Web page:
My first attempt at solving this problem was to use a git log command with a custom format string returning only the author dates (as well as the hashes though they aren't particularly needed):
git log --no-merges --date=short --pretty='format:%ad %H'
This displays the author dates fine, but they are still in topological order. When trying to use this with --since and --until the returned commits are still based in the commit dates and not somehow magically sorted and grouped by author date. I realized at this point that there was no way I could rely git log to prepare the data in the way I wanted. It makes much more sense at this point to use Pandas.
In addition to making the code vastly simpler, it only required one call to git log and was much faster. You can use a custom format with git log to produce any and all data you want from git in a tsv or csv format and load it directly into a Pandas DataFrame. For example, in addition to the author date, I also wanted the author, and for the heck of it the hash:
import io from pandas import read_csv cmd = "git log --no-merges --date=short --pretty='format:%ad\t%H\t%aN'" p = sp.Popen(shlex.split(cmd), stdout=sp.PIPE) # p.wait() will likely just hang if the log is long enough because the # stdout buffer will fill up stdout, _ = p.communicate() table = read_csv(io.StringIO(stdout.decode('utf-8')), sep='\t', names=['date', 'hash', 'author'], index_col=0, parse_dates=True).sort()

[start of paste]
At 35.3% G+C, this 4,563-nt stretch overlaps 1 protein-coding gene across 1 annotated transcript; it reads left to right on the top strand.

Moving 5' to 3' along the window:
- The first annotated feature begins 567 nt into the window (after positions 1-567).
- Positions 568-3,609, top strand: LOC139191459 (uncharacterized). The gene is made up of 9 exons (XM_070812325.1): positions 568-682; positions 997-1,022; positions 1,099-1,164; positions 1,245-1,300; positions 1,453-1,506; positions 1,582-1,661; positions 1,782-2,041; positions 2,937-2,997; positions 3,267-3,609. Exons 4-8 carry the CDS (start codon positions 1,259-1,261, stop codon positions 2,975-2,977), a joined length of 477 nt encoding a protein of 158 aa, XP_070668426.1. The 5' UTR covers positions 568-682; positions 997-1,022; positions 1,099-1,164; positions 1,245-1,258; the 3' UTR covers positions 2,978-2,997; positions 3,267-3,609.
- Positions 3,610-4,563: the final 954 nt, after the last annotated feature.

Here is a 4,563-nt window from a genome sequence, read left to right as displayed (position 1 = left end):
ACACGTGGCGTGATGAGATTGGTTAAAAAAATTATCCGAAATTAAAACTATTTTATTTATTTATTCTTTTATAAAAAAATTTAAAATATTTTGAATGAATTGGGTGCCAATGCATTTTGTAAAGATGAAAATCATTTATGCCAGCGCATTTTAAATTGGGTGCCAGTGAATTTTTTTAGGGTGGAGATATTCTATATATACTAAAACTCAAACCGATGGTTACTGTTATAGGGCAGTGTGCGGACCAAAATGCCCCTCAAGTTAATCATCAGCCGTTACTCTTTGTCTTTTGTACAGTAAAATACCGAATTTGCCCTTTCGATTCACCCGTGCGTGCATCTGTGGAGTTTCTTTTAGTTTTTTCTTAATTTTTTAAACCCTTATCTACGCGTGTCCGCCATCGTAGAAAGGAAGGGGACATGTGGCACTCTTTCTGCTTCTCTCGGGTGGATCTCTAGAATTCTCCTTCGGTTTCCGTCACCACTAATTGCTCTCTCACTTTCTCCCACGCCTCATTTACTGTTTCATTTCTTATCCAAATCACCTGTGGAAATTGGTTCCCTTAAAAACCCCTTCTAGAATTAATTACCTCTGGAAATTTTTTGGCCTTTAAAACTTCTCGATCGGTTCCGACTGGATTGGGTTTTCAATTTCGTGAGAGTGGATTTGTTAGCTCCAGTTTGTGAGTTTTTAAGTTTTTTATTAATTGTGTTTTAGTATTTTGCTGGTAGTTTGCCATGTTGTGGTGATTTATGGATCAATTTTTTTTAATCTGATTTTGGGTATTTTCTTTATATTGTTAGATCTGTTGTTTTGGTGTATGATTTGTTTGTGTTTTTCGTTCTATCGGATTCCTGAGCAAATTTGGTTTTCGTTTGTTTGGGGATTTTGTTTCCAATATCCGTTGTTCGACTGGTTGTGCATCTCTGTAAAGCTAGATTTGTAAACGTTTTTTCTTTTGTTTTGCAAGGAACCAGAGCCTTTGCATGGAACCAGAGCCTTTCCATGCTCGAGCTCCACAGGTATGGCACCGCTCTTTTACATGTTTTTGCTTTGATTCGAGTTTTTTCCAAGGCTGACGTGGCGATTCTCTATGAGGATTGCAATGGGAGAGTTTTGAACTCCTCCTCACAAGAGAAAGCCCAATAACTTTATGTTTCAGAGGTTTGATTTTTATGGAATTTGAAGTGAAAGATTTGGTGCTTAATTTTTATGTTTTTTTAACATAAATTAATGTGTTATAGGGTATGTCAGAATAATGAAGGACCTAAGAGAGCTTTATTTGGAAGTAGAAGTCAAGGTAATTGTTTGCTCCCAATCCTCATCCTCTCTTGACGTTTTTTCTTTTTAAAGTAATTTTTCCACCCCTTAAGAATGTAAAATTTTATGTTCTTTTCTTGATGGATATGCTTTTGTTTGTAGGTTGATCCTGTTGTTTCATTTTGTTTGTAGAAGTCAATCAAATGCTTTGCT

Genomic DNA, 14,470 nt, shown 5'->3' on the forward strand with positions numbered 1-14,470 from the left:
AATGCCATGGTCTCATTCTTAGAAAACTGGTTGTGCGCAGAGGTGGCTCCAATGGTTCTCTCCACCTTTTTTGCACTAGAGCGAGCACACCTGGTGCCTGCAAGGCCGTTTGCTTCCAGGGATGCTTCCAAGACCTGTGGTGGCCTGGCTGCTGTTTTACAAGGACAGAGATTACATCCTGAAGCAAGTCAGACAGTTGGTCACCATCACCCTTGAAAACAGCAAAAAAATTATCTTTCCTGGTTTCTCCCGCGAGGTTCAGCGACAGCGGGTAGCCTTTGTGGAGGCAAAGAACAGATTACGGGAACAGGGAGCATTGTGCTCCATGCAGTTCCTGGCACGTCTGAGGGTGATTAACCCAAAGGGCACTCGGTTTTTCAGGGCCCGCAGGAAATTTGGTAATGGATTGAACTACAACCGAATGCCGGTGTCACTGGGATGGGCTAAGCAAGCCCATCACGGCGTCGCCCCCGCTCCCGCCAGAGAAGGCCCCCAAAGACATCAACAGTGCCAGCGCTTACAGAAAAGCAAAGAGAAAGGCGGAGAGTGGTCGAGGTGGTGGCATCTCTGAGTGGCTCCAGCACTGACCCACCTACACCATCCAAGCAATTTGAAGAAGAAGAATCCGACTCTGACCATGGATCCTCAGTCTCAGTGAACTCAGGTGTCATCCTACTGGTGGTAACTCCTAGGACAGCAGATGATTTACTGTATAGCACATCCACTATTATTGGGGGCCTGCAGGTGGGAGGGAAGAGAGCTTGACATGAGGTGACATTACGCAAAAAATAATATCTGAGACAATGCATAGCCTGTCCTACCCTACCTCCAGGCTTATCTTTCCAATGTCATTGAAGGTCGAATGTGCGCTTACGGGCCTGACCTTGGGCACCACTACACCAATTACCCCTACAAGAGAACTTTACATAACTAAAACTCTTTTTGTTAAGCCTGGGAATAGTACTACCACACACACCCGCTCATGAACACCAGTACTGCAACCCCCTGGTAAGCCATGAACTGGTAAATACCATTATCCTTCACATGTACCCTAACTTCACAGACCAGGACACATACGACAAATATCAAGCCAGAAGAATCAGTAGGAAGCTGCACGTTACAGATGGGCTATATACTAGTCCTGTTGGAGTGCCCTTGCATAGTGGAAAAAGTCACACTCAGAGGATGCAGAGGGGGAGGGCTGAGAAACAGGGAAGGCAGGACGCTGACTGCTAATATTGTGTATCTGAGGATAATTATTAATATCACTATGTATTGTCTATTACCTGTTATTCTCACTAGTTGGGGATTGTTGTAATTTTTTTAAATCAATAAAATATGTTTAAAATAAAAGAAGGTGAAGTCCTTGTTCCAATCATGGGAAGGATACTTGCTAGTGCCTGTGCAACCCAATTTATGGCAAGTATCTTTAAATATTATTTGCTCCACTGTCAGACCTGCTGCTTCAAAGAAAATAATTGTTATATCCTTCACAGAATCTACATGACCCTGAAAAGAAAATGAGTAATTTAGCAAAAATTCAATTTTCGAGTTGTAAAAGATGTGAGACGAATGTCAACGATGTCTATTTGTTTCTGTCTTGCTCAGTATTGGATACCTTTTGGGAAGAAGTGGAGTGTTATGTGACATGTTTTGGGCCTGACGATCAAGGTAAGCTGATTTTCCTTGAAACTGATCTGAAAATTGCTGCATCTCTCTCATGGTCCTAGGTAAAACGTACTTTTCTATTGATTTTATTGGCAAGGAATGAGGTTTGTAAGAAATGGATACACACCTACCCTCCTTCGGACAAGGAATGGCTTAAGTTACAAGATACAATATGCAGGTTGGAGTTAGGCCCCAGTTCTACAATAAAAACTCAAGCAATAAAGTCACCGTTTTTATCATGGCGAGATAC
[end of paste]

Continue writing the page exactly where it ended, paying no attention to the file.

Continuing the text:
The index_col=0 and parse_dates=True indicate that the first column ('date') should be treated as the index for the table, and that its values should be parsed as dates. The .sort() call ensures that the returned table is sorted in ascending order by date.
Now the commits are indexed by their author date, and for many applications that would be fine. But I still wanted to try grouping by weekly periods for use in my plot instead. There are probably many ways to do this, but the one I settled on was to convert to a DataFrame indexed by periods instead of dates:
table = table.to_period(freq='W')
Then it was easy to generate counts of commits in each period using a simple combination of groupby and aggregate:
commits_per_period = table.hash.groupby(level=0).aggregate(len)
I specically chose to aggregate over the hash column. I could have just as easily used author. This gives me a table mapping periods to the number of commits in each period. I'm not sure if this next step is necessary, but I could convert this to a list of datetimes and associate array of commit counts for use with matplotlib:
dates = [p.start_time.date() for p in commits_per_period.index] ncommits = commits_per_period.values
The result looks like this:
It still has a few sharper spikes and other small differences from the GitHub version, but I think is close enough now. There could be small differences in how they're sampling the data, and additional smoothing that I'm not doing. It doesn't matter—this is still an accurate representation of the actual activity of developers working on the project.
This is of course just scratching the surface. With git commit histories loaded into Pandas there's no end to the interesting analysis that could be done. For example, I later went on to add a plot of the number of committers to the project over time. That's still pretty basic though, and as I am not a statistician I can only imagine the data one could pull out of a git repo in this way.